While some financial pundits, Dave Ramsey among them, insist you should never buy a rental unless you can pay cash for it, Kisner thinks otherwise.
“Leverage (i.e., a mortgage) typically magnifies returns, on both the upside and downside,” he says.
Kisner gives this example: A property purchased for $380,000 will be worth $486,432 (assuming 2.5 percent annual appreciation) after 10 years, leaving a loan balance of $244,781. However, the annualized rate of return for the 10-year holding period increases between 8.09 percent and 8.84 percent in the scenario with a mortgage. The cash buyer has a lower rate of return because there is no leverage to magnify gains.
George concurs: “I definitely agree with going conventional (mortgage). It’s a really good way to maximize your dollars,” she says.
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Failure to plan for the myriad expenses of owning a rental can become a fast track to disaster.
“As a landlord, you want to save about 20 percent to 30 percent of your rental income for upkeep, maintenance and emergencies,” Hertzog advises. “You want to make sure you’re not just living off that, because then when something big happens, you won’t have any money to fix it.”
Kisner agrees: “It’s been my experience that you always underestimate all the different expenses that have a way of coming up, and always overestimate just how positive the cash flow is going to be,” he says.
If mom-and-pop landlords have one glaring blind spot, it’s failure to renew tenant leases in a timely manner, according to George.
“You’d be surprised how many landlords don’t renew their leases every year, so they’re letting their tenants go on month-to-month leases,” she says.
“What’s wrong with that? What’s wrong is their whole thinking is that now, if I want to get my tenant out, I can’t because now they’re not strapped to a lease. Also, they can’t raise rent. The only way you can change rent is if you have tenants sign a form changing the lease every year. That’s how you keep your tenants in check.”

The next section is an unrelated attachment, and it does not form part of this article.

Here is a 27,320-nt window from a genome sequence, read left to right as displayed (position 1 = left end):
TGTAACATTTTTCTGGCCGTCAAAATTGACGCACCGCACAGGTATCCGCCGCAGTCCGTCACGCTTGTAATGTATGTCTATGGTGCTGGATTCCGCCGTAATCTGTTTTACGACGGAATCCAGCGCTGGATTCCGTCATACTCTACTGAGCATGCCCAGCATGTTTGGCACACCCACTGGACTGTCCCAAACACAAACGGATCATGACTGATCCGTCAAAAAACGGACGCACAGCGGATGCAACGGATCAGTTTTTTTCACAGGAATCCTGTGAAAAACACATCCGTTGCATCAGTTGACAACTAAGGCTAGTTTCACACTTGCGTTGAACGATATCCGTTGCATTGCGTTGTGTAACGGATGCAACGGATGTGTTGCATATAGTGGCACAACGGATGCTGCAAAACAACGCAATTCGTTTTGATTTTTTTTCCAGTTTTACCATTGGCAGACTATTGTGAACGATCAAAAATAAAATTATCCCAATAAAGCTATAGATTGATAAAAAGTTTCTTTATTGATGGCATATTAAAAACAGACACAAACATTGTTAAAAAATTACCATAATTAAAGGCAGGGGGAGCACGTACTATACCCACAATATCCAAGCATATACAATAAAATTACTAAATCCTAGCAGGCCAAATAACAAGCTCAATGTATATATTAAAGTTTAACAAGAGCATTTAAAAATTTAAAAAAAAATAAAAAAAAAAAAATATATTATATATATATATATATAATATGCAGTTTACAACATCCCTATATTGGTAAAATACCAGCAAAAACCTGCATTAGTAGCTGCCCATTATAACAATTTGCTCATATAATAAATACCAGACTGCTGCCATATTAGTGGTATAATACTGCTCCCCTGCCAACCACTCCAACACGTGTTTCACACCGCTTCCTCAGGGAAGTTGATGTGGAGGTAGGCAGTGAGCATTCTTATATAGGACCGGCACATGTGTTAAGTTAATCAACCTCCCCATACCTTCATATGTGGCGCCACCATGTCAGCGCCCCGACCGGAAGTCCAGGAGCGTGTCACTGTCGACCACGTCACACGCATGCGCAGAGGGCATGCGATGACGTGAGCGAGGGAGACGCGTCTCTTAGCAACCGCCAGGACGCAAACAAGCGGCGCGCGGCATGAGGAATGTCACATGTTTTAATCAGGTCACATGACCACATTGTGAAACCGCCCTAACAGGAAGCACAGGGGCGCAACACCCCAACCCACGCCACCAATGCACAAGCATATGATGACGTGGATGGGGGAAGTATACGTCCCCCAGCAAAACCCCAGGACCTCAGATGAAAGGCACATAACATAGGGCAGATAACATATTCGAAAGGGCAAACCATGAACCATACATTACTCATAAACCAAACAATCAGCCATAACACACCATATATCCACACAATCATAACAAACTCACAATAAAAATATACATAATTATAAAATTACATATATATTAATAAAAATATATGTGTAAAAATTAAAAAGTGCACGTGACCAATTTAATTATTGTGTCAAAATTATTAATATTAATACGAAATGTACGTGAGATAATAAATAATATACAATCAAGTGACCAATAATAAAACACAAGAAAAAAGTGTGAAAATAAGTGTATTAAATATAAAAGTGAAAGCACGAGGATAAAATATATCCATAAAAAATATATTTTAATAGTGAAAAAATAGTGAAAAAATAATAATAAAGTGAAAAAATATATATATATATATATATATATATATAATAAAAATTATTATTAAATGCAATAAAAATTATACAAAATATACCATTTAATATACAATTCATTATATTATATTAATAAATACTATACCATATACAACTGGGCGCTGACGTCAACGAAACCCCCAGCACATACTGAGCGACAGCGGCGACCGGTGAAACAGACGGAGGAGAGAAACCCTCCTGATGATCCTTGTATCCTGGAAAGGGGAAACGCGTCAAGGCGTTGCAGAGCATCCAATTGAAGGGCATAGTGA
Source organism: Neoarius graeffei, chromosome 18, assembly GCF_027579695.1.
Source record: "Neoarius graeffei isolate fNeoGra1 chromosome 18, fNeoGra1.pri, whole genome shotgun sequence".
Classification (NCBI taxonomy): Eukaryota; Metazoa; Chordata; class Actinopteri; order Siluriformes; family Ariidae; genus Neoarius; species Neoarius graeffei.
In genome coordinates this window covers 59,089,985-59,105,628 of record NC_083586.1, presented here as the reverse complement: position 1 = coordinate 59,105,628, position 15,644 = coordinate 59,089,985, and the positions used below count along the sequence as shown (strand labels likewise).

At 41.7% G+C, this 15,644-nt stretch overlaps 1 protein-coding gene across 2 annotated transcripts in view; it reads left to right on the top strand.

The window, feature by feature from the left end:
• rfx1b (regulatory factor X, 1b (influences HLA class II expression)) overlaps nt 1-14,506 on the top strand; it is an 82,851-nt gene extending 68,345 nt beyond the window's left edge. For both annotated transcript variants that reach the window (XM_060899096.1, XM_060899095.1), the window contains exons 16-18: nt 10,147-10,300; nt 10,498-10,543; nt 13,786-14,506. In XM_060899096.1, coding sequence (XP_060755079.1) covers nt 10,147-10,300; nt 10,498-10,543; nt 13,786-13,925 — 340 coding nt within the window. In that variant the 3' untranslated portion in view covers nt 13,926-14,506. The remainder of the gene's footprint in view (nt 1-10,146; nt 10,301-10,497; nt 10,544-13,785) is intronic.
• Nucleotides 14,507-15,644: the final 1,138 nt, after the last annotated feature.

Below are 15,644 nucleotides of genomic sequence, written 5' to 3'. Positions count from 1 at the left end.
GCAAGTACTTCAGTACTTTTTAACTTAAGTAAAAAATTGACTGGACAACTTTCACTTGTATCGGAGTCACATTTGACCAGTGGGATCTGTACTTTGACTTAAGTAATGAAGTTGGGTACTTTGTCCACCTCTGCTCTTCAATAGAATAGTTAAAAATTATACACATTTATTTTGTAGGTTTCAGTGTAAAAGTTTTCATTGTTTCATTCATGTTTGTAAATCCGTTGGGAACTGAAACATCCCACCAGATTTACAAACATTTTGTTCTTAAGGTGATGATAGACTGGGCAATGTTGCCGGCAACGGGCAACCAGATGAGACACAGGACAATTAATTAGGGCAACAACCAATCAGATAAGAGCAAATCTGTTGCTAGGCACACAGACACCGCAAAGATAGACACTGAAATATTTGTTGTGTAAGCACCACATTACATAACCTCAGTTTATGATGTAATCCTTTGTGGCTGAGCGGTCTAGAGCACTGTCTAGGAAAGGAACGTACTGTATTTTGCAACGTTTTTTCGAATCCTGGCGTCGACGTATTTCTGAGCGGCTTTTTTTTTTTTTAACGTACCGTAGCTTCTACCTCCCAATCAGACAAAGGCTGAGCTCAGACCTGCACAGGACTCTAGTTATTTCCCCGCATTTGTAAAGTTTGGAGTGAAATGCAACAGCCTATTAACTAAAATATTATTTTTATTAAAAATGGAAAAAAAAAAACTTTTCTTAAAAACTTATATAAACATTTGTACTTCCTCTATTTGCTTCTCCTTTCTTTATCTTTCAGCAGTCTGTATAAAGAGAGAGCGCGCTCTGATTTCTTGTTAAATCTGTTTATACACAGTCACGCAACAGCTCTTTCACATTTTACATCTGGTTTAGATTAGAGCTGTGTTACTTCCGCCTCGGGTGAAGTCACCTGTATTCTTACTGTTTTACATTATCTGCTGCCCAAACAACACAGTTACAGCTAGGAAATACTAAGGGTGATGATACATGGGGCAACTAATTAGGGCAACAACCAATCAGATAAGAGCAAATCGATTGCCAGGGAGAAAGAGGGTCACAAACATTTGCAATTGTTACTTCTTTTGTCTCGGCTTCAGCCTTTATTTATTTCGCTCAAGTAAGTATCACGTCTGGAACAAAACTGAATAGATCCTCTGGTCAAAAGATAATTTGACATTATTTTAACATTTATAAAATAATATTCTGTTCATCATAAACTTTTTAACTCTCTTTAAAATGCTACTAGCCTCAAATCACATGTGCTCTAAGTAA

Sudden tenant vacancy is the bane of every rental owner.
“Each month that a rental stands vacant, you’re having to pay mortgage, utilities and maintenance out of your pocket, so turnaround is one of the things you need to address really quickly,” says Hertzog.
One popular solution? Give Section 8 renters a try.
Section 8 is the Department of Housing and Urban Development’s housing choice voucher program. It pays 33 percent to 75 percent of the rent for low-income Americans who qualify.
While some landlords are skeptical of the paperwork and potential upkeep problems presented by some Section 8 renters, Hertzog views these tenants favorably.
“Older populations and persons with disabilities are usually excellent tenants; they take excellent care of the property because this is their home; this is where they want to be. Plus, if they don’t pay their rent or (if they) ruin your home, they risk losing their Section 8 voucher,” she says.
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There’s a singular ray of sunshine that beams down upon income property owners each spring as they hunker down with their accountant to prepare their federal income-tax return.
“When you have your own home, you can write off the interest and that’s about it,” says George. “But when you own an investment property, your Schedule E tax form enables you to write off nearly everything under the sun, from painting the home to changing the lightbulbs.”
True, you’ll have to report rental income, but between the write-offs, including mortgage interest and the depreciation deduction, the income is offset and you’re building equity at the same time, she says.